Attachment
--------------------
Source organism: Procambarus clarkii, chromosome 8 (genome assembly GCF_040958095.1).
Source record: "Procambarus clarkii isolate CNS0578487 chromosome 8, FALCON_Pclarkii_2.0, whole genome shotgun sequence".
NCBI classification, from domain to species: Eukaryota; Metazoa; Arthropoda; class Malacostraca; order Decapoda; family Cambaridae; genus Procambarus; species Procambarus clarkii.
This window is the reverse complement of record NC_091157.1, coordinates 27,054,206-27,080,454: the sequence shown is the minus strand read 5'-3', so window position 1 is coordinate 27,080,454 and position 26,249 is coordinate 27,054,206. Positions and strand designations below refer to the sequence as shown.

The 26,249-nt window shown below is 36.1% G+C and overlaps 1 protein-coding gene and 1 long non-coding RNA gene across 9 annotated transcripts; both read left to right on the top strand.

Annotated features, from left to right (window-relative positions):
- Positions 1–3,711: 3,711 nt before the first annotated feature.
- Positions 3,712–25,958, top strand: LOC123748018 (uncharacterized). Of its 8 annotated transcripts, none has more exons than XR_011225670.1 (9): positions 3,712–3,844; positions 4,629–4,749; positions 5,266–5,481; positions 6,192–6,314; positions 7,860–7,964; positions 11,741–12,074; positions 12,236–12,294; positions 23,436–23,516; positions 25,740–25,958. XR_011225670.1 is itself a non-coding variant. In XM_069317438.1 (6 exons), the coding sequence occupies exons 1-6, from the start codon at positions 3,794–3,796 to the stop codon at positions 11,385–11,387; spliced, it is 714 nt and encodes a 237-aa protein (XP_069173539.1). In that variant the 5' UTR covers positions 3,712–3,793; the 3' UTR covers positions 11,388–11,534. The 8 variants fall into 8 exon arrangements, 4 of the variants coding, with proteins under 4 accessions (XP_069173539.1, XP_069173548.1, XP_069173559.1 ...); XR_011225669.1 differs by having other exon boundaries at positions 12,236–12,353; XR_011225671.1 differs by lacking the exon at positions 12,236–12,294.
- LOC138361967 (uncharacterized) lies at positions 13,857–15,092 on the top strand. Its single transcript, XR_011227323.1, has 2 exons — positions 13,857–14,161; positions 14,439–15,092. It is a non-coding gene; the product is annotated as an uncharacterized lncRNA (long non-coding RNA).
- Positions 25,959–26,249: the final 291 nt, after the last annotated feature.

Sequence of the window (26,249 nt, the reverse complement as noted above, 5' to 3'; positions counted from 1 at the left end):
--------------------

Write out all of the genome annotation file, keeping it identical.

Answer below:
Source organism: Procambarus clarkii, chromosome 8 (genome assembly GCF_040958095.1).
Source record: "Procambarus clarkii isolate CNS0578487 chromosome 8, FALCON_Pclarkii_2.0, whole genome shotgun sequence".
NCBI classification, from domain to species: Eukaryota; Metazoa; Arthropoda; class Malacostraca; order Decapoda; family Cambaridae; genus Procambarus; species Procambarus clarkii.
This window is the reverse complement of record NC_091157.1, coordinates 27,054,206-27,080,454: the sequence shown is the minus strand read 5'-3', so window position 1 is coordinate 27,080,454 and position 26,249 is coordinate 27,054,206. Positions and strand designations below refer to the sequence as shown.

The 26,249-nt window shown below is 36.1% G+C and overlaps 1 protein-coding gene and 1 long non-coding RNA gene across 9 annotated transcripts; both read left to right on the top strand.

Annotated features, from left to right (window-relative positions):
- Positions 1–3,711: 3,711 nt before the first annotated feature.
- Positions 3,712–25,958, top strand: LOC123748018 (uncharacterized). Of its 8 annotated transcripts, none has more exons than XR_011225670.1 (9): positions 3,712–3,844; positions 4,629–4,749; positions 5,266–5,481; positions 6,192–6,314; positions 7,860–7,964; positions 11,741–12,074; positions 12,236–12,294; positions 23,436–23,516; positions 25,740–25,958. XR_011225670.1 is itself a non-coding variant. In XM_069317438.1 (6 exons), the coding sequence occupies exons 1-6, from the start codon at positions 3,794–3,796 to the stop codon at positions 11,385–11,387; spliced, it is 714 nt and encodes a 237-aa protein (XP_069173539.1). In that variant the 5' UTR covers positions 3,712–3,793; the 3' UTR covers positions 11,388–11,534. The 8 variants fall into 8 exon arrangements, 4 of the variants coding, with proteins under 4 accessions (XP_069173539.1, XP_069173548.1, XP_069173559.1 ...); XR_011225669.1 differs by having other exon boundaries at positions 12,236–12,353; XR_011225671.1 differs by lacking the exon at positions 12,236–12,294.
- LOC138361967 (uncharacterized) lies at positions 13,857–15,092 on the top strand. Its single transcript, XR_011227323.1, has 2 exons — positions 13,857–14,161; positions 14,439–15,092. It is a non-coding gene; the product is annotated as an uncharacterized lncRNA (long non-coding RNA).
- Positions 25,959–26,249: the final 291 nt, after the last annotated feature.

Sequence of the window (26,249 nt, the reverse complement as noted above, 5' to 3'; positions counted from 1 at the left end):